Damn it’s been a freaking long road. And Bowie has died. On the day Charlie Carver came out. And there are echoes and connections there. And I am feeling ancient. And Mr. Indiana’s book echoes and ruminates on all of the angst and agita that brought him to this same place, from where we were, who we were, what we have been, to here, where we are, going.

Ways to DisappearWAYS TO DISAPPEAR, by Idra Novey, Hardcover, 272 pages, February, 2016, Little, Brown and Company I read with far more hope than I trick, perhaps because I have far better luck with hook-ups in my literati-hobo-flaneur-ing than I have ever had with men, and one such connection brought me an advance copy of this beguiling, enchanting debut novel by poet and translator, Idra Novey. Ways to Disappear defies categorization and genre. It is like nothing else I’ve read, an un-doing of form, a translation of emotion and relationship into a unique shape that is at whiplash inducing, breakneck pace funny, frightening, instructive, and heartbreaking with dollops of magic realism and heapings of lyrical prose, imagery run carefully amok — I know, carefully amok, but there’s the incongruous truth and beauty of it. Ms. Novey manages a mordant burlesque of character and circumstance into a fast-paced, page turning meme-noir of great beauty and wit with fascinating finesse. First paragraph, listen:

In a crumbling park in the crumbling back end of Copacabana, a woman stopped under an almond tree with a suitcase and a cigar.  She was a round woman with a knob of gray hair pinned at the nape of her neck. After staring a minute up into the tree, she bit into her cigar, lifted her suitcase onto the lowest branch, and climbed up after it.

Read that out loud. Sit with it a moment. Is it prose? A poem? Hilarious? Tragic? All of the above? Whatever else it might be, it is gorgeous and courageous writing. Ms. Novey takes all sorts of terrifying and satisfying chances, all the while making music of syntax and rhythms that roll luxuriously off the tongue – read it out loud, I dare you. There is so much on which to meditate in this short novel, I read it twice in one day and have read the ending a few more times since. It is a meditation on how we translate emotion into reality and relationship, on the way we shape our lives through such translations, and the search for those who hear things in the same syntax as do we, who share our vocabulary of the heart. Yes, there is romance as well, romance that scars. Truly, my efforts to further describe might do the disservice of dissuading you from picking this up, and you really ought to read it. So go, get a copy now. I’ll wait.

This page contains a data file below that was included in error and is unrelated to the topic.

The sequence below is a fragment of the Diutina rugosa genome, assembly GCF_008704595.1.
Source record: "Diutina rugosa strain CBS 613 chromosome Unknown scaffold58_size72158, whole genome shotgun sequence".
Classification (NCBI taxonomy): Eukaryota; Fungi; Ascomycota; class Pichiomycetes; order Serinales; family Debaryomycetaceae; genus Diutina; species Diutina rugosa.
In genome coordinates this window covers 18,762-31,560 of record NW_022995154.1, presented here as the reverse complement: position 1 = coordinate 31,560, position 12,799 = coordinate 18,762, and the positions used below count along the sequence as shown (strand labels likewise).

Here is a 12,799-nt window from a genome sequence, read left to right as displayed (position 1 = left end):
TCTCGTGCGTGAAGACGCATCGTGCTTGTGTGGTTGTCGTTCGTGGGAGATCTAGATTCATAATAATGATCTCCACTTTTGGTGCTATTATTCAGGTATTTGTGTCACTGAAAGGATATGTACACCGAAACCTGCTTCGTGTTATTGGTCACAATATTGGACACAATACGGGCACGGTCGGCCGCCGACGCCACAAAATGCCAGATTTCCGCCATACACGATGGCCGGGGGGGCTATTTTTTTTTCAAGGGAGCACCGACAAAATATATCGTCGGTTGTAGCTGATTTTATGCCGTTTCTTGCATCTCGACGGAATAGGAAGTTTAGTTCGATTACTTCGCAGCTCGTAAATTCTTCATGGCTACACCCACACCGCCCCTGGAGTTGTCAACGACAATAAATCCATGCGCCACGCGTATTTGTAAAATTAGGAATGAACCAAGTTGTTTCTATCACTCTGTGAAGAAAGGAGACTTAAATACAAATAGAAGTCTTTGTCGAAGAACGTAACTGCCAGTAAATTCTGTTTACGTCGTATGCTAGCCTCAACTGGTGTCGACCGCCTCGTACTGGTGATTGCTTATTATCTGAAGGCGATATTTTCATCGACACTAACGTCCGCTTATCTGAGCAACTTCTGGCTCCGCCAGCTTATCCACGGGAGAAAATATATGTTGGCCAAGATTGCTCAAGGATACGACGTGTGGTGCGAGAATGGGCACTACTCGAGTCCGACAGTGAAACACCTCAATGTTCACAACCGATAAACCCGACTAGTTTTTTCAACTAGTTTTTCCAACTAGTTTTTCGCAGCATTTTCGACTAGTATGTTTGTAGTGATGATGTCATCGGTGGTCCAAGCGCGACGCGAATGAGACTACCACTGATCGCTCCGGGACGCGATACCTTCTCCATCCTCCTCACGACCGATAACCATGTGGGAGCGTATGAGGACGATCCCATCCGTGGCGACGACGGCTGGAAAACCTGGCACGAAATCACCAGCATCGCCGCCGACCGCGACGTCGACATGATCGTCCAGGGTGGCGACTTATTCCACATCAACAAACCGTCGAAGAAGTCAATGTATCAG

You Are Not A Strager HereYOU ARE NOT A STRANGER HERE, by Adam Haslett, Hardcover, 256 pages, August, 2002, Nan A. Talese/Doubleday  Why did I order this book from the library? I wish I could recall where first I heard about it, who recently wrote about it, which website or Twitter-Literati recommended it, but, I didn’t share decades with Gary Indiana and David Bowie and not suffer some brain-cell loss in the process.

However it came to me, I am grateful. A collection of nine short stories dealing with disturbing degrees of alienation from the world, from others, from the self, this is a well-written though hardly easy read. I devoured all the stories in a two-day binge and that was not, I think, the ideal way to appreciate this work. One should space these stories out, as having them all too quickly follow one another is akin to spending too much time with that friend whose life is one after another tragedy and trauma and who, one suspects, enjoys the agony just a little more than they ought. Too much.